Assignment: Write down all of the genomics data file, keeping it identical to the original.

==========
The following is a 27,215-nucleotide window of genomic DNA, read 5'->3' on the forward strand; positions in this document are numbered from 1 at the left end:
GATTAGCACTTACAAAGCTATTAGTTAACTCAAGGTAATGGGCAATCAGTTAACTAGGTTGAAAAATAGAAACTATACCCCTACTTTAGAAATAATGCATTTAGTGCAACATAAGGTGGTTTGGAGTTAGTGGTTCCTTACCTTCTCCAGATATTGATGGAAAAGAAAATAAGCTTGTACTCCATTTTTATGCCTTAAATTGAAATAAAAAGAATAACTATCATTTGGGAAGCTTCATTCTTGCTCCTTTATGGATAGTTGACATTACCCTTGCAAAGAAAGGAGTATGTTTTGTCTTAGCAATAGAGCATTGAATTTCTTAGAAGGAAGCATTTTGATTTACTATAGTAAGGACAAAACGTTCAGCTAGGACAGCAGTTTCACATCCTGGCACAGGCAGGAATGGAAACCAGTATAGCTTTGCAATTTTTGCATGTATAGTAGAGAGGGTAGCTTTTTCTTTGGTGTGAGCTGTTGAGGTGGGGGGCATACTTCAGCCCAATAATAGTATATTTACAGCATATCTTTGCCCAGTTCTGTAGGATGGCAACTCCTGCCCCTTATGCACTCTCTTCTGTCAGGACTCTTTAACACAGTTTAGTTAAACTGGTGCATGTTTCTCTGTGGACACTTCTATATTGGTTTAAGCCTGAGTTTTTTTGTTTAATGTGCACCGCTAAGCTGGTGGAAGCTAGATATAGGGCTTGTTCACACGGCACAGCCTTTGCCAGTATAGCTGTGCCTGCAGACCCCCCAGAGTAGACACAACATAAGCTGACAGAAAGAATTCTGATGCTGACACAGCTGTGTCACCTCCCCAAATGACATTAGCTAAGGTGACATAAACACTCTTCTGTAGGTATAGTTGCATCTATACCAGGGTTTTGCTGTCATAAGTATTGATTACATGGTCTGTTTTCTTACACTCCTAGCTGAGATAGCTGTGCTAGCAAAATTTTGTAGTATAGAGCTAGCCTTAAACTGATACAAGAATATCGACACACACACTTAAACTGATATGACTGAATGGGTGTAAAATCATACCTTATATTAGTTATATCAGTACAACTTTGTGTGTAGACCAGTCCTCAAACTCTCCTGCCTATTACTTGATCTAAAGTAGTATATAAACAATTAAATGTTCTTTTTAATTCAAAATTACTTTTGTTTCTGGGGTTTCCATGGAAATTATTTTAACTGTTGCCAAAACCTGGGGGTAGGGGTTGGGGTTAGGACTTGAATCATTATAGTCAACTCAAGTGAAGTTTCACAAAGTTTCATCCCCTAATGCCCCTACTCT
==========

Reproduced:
The following is a 27,215-nucleotide window of genomic DNA, read 5'->3' on the forward strand; positions in this document are numbered from 1 at the left end:
GATTAGCACTTACAAAGCTATTAGTTAACTCAAGGTAATGGGCAATCAGTTAACTAGGTTGAAAAATAGAAACTATACCCCTACTTTAGAAATAATGCATTTAGTGCAACATAAGGTGGTTTGGAGTTAGTGGTTCCTTACCTTCTCCAGATATTGATGGAAAAGAAAATAAGCTTGTACTCCATTTTTATGCCTTAAATTGAAATAAAAAGAATAACTATCATTTGGGAAGCTTCATTCTTGCTCCTTTATGGATAGTTGACATTACCCTTGCAAAGAAAGGAGTATGTTTTGTCTTAGCAATAGAGCATTGAATTTCTTAGAAGGAAGCATTTTGATTTACTATAGTAAGGACAAAACGTTCAGCTAGGACAGCAGTTTCACATCCTGGCACAGGCAGGAATGGAAACCAGTATAGCTTTGCAATTTTTGCATGTATAGTAGAGAGGGTAGCTTTTTCTTTGGTGTGAGCTGTTGAGGTGGGGGGCATACTTCAGCCCAATAATAGTATATTTACAGCATATCTTTGCCCAGTTCTGTAGGATGGCAACTCCTGCCCCTTATGCACTCTCTTCTGTCAGGACTCTTTAACACAGTTTAGTTAAACTGGTGCATGTTTCTCTGTGGACACTTCTATATTGGTTTAAGCCTGAGTTTTTTTGTTTAATGTGCACCGCTAAGCTGGTGGAAGCTAGATATAGGGCTTGTTCACACGGCACAGCCTTTGCCAGTATAGCTGTGCCTGCAGACCCCCCAGAGTAGACACAACATAAGCTGACAGAAAGAATTCTGATGCTGACACAGCTGTGTCACCTCCCCAAATGACATTAGCTAAGGTGACATAAACACTCTTCTGTAGGTATAGTTGCATCTATACCAGGGTTTTGCTGTCATAAGTATTGATTACATGGTCTGTTTTCTTACACTCCTAGCTGAGATAGCTGTGCTAGCAAAATTTTGTAGTATAGAGCTAGCCTTAAACTGATACAAGAATATCGACACACACACTTAAACTGATATGACTGAATGGGTGTAAAATCATACCTTATATTAGTTATATCAGTACAACTTTGTGTGTAGACCAGTCCTCAAACTCTCCTGCCTATTACTTGATCTAAAGTAGTATATAAACAATTAAATGTTCTTTTTAATTCAAAATTACTTTTGTTTCTGGGGTTTCCATGGAAATTATTTTAACTGTTGCCAAAACCTGGGGGTAGGGGTTGGGGTTAGGACTTGAATCATTATAGTCAACTCAAGTGAAGTTTCACAAAGTTTCATCCCCTAATGCCCCTACTCT